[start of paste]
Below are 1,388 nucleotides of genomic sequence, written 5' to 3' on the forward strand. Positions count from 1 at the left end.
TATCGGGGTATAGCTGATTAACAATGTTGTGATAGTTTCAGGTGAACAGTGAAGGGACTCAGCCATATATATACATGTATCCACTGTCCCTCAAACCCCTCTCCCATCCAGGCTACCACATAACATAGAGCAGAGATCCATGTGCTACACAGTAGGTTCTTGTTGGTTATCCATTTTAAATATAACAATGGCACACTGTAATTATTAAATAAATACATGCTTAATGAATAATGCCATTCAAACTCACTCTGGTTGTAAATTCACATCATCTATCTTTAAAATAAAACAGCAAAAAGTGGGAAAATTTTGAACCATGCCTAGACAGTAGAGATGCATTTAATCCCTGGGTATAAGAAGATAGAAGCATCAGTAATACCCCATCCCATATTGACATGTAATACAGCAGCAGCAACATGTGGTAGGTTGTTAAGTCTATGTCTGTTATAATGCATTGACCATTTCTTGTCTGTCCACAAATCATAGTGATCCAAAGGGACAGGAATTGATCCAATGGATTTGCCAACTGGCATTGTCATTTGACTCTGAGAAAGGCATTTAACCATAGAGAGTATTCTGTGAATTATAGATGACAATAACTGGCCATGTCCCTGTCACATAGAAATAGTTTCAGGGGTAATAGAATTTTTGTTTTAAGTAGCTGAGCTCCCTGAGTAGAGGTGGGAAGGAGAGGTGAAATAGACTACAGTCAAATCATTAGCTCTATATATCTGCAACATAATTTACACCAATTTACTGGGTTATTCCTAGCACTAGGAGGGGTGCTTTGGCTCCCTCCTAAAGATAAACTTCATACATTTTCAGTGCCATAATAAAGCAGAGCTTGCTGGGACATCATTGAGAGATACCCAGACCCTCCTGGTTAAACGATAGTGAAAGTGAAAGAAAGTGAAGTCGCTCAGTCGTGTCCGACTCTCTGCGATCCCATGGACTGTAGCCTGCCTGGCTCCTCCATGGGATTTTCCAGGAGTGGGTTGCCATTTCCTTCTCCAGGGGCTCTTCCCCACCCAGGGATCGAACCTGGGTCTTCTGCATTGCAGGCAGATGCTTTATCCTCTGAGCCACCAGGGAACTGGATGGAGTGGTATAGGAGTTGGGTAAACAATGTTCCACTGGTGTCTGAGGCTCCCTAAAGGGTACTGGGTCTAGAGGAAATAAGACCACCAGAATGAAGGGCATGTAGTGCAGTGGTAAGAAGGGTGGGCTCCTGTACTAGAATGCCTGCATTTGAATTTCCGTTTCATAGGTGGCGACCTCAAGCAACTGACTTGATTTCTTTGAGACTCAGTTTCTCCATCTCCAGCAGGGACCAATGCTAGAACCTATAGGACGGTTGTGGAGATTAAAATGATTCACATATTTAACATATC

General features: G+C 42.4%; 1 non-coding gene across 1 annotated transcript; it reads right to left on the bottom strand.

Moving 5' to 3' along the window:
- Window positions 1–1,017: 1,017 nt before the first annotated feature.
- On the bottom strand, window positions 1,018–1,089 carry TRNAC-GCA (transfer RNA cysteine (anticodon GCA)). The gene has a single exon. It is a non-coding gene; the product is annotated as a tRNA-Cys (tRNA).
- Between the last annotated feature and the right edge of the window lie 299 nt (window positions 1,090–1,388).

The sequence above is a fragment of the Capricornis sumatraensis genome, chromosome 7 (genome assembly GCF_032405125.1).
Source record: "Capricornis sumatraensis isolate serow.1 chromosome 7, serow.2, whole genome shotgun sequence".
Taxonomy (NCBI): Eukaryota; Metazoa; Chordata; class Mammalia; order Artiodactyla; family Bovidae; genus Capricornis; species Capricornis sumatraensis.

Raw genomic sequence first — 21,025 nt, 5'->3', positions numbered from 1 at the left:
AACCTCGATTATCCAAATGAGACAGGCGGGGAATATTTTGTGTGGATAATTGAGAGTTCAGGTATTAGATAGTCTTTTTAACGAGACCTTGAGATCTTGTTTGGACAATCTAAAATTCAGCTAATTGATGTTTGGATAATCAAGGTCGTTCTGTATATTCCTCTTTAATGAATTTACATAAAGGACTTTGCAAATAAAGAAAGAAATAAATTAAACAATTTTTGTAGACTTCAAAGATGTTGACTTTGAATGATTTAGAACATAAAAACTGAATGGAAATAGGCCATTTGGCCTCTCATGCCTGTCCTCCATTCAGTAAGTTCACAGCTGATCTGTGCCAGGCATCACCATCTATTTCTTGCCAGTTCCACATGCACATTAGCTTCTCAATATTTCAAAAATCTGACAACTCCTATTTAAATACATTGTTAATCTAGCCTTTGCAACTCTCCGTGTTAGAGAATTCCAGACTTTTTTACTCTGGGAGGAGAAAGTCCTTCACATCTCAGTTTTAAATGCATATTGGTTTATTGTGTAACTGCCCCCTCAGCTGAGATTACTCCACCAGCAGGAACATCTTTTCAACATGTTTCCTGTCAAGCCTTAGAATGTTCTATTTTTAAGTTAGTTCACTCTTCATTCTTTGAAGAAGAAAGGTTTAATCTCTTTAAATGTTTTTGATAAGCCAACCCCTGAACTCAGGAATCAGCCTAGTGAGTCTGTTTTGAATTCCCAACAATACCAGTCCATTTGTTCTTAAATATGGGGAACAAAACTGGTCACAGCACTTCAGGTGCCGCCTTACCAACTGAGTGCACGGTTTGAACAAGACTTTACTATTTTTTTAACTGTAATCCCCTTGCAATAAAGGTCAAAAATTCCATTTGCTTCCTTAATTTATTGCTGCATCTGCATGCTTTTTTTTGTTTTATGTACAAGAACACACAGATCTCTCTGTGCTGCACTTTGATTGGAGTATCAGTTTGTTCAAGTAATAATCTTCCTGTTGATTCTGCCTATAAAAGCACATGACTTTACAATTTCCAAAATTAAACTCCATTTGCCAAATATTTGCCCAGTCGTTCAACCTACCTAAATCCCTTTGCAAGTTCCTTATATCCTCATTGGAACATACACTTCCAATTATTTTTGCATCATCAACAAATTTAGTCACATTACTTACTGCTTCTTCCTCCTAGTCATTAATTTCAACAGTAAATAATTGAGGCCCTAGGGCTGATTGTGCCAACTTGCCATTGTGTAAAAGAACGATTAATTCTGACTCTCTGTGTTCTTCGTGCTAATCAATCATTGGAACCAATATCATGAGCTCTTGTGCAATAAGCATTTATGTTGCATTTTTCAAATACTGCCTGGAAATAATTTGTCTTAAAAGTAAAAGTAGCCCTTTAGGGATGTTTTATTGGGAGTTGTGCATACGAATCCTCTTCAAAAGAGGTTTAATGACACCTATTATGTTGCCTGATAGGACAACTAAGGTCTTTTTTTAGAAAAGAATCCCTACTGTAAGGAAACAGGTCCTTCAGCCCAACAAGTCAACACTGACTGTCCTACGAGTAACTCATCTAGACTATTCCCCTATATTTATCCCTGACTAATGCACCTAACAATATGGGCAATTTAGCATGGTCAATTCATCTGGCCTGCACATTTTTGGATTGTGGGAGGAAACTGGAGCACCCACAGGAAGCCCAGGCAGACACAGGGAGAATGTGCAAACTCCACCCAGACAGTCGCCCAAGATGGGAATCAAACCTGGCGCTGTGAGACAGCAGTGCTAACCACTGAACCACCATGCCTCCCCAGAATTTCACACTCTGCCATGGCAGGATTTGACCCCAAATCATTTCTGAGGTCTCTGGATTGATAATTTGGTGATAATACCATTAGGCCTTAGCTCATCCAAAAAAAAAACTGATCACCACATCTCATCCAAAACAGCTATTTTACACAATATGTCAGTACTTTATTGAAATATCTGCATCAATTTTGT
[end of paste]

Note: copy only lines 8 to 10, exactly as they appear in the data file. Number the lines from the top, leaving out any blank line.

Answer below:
The sequence above is a fragment of the Capricornis sumatraensis genome, chromosome 7 (genome assembly GCF_032405125.1).
Source record: "Capricornis sumatraensis isolate serow.1 chromosome 7, serow.2, whole genome shotgun sequence".
Taxonomy (NCBI): Eukaryota; Metazoa; Chordata; class Mammalia; order Artiodactyla; family Bovidae; genus Capricornis; species Capricornis sumatraensis.